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The 2016 Lexus RX hybrid, equipped with a Mark Levinson audio system, shows the days of tinny speakers playing just AM and FM are over.

David Dewhurst/Toyota Canada

Anyone who drives a car that's even only a few years old will likely find the sound system in the new BMW 5 Series a big leap forward for the senses.

With 16 surround-sound speakers throughout the vehicle delivering a total 1,400 watts of power, it's a veritable concert theatre on wheels.

Crystal-clear, high-definition sound draws you in and makes you feel like you're listening to a live performance – the difference from older, traditional systems couldn't be more stark. It's a world removed from having two measly speakers in the front and another pair in the back.

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It isn't just for audiophiles either, BMW says. While the new 16-speaker setup will generally be available just in more expensive luxury packages in the 5 Series, higher-end audio is quickly becoming a standard feature in more vehicles.

"Gone are the days when people brought their cars into the shop and ripped out the system," says Matt Wilson, national product manager for BMW Canada. "They now demand that from the manufacturers themselves."

Indeed they do, if a rash of recent moves and deals is anything to go by. BMW, for one, is adding Bowers & Wilkins speakers to its 5 Series in 2017 after introducing the British company's systems through its 7 Series last year.

Last September, Ford similarly announced it was partnering with B&O Play, the luxury car audio line created by Denmark's Bang & Olufsen that was acquired by Stamford, Conn.-based Harman International in 2015.

Previously found in Audi, Aston Martin and Mercedes-Benz vehicles, B&O Play's systems are expected to eventually land in all of Ford's cars and trucks.

Ford's Lincoln line has also partnered with Revel, Harman's most exclusive brand, starting with MKX models in 2015 and expanding to this year's MKZ. The new MKZ models offer up a whopping 1,200-watt, 20-speaker system, topping even BMW in sheer number of speakers.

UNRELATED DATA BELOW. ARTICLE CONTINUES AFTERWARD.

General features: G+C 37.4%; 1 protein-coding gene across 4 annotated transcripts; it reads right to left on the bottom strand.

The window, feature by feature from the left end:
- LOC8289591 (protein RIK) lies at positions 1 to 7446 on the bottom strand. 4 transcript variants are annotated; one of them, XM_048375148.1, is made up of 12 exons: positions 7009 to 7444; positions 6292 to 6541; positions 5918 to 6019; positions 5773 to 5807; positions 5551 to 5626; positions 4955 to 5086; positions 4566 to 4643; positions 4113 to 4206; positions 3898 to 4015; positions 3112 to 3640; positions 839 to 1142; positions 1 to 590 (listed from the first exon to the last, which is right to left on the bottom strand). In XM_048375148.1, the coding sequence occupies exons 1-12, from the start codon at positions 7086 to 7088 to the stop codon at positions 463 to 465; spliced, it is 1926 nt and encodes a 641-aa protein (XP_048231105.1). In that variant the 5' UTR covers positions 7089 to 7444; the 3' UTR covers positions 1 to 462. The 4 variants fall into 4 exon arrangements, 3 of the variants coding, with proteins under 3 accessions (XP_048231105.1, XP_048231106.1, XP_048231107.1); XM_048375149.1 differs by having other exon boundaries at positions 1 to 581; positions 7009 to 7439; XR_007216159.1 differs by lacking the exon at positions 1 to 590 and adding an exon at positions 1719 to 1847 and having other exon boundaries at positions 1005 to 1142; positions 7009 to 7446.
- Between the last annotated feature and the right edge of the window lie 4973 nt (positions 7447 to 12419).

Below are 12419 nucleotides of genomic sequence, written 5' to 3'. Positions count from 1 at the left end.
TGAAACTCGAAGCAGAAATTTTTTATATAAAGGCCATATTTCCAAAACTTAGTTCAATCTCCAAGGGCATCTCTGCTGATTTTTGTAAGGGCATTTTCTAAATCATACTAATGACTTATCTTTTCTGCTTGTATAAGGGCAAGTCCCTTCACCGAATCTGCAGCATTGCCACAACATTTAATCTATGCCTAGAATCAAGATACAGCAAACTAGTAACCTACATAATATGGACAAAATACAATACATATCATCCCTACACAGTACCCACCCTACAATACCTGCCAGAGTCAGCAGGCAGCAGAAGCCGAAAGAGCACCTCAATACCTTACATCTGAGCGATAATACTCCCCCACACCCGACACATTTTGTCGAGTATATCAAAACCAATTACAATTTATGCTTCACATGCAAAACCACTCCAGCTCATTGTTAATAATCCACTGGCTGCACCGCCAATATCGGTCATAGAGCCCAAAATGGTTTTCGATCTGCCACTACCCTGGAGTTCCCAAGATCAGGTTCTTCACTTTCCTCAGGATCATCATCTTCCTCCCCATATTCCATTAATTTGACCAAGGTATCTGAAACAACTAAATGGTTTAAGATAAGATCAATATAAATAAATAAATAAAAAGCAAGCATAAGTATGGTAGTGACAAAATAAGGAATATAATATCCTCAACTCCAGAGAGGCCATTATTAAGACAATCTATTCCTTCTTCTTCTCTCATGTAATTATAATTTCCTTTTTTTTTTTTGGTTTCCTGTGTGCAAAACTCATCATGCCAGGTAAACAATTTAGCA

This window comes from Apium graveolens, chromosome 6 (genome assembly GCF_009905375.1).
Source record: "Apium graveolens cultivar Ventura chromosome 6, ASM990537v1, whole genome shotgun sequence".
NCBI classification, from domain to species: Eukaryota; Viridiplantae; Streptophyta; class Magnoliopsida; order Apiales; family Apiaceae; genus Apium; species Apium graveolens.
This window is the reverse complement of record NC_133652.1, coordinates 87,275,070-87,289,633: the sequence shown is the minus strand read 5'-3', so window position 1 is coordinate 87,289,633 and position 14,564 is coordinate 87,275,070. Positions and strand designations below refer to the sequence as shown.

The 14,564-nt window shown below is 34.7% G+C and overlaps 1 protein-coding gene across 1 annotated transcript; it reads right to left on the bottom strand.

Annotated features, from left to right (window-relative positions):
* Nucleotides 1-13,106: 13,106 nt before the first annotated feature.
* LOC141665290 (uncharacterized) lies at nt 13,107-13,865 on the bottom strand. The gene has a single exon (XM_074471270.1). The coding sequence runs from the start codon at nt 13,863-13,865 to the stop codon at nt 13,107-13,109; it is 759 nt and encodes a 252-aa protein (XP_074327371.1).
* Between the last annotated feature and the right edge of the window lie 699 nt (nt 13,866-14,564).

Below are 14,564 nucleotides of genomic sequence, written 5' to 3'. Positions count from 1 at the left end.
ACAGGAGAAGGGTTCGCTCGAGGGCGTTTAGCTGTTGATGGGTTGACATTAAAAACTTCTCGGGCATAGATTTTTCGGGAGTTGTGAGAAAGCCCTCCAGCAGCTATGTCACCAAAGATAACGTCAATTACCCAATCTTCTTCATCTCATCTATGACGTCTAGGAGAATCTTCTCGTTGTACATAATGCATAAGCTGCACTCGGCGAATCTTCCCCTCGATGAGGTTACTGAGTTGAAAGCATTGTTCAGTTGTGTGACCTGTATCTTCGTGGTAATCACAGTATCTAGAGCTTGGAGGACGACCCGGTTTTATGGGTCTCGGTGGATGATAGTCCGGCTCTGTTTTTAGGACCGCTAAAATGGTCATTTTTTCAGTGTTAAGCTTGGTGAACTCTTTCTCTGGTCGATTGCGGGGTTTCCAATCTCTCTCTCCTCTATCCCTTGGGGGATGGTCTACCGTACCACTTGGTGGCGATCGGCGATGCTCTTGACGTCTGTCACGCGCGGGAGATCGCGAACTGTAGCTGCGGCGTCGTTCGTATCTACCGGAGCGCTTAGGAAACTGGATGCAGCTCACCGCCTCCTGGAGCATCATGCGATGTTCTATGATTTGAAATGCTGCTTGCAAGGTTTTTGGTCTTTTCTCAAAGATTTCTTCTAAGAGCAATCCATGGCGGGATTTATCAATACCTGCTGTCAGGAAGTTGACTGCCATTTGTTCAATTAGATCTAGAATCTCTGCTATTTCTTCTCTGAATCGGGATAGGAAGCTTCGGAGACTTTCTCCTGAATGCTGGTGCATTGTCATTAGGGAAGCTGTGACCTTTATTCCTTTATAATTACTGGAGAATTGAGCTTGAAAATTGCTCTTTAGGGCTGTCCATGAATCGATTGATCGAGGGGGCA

The shift upmarket in recent years, along with the ubiquity of built-in smartphone and iPod connectivity in cars, has meant a corresponding collapse in the aftermarket stereo business. North American sales are expected to fall to $1.2-billion (U.S.) by 2020, just a third of what they were in 2012, according to research firm Strategy Analytics.

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Auto manufacturers are attributing the change to rising consumer expectations and technological advances by the audio companies themselves.

The sound-quality improvements are the result of better hardware, but also more so from the software advances being applied in other areas of consumer audio.

Sonos, for example, in 2015 debuted TruePlay, a software feature that allows owners of its home speakers to fine-tune audio settings using their smartphone's microphone. The mic picks up sounds emitted by the speaker, which an app then processes into the perfect settings for whatever room the device is in.

Similar tricks are now being applied to car interiors, with audio companies increasingly using software processing to better engineer sound flow through confined spaces.

"That has allowed us to take sound that's made for a large space and bring it down into a smaller space," says Carole Wilson, Canadian marketing manager for Lincoln. "Five years ago I don't think we were at this level of trying to get that ultimate sound experience."

The automobile industry's growing links to the consumer technology sector also means the opportunities for crossover are increasing, a trend that explains Samsung's $8-billion (U.S.) acquisition in November of Harman.

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The South Korean company, known for its smartphones and televisions, is now seeing big potential in the car audio market.

"We see substantial long-term growth opportunities in the auto technology market as demand for Samsung's specialized electronic components and solutions continues to grow," said Samsung Electronics president Young Sohn in announcing the deal.

Audio in all forms, including in cars, is becoming a new battleground for these consumer technology companies, so other companies such as Apple, Sony and others are likely to intensify their interest in the area. As advanced as it already is, this high-end shift may only be in its early days.

"That convergence between high-end audio, personal technologies and the automotive space is yet another indicator for all of these tendencies," says Werner Goertz, research director for analysis firm Gartner.

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About the Author

Peter Nowak has been writing about technology for 20 years, with a focus on trends and how they affect the world. He worked at The Globe and Mail between 1997 and 2004 before moving to China and then New Zealand, where he won the award for best technology reporter at the New Zealand Herald. More

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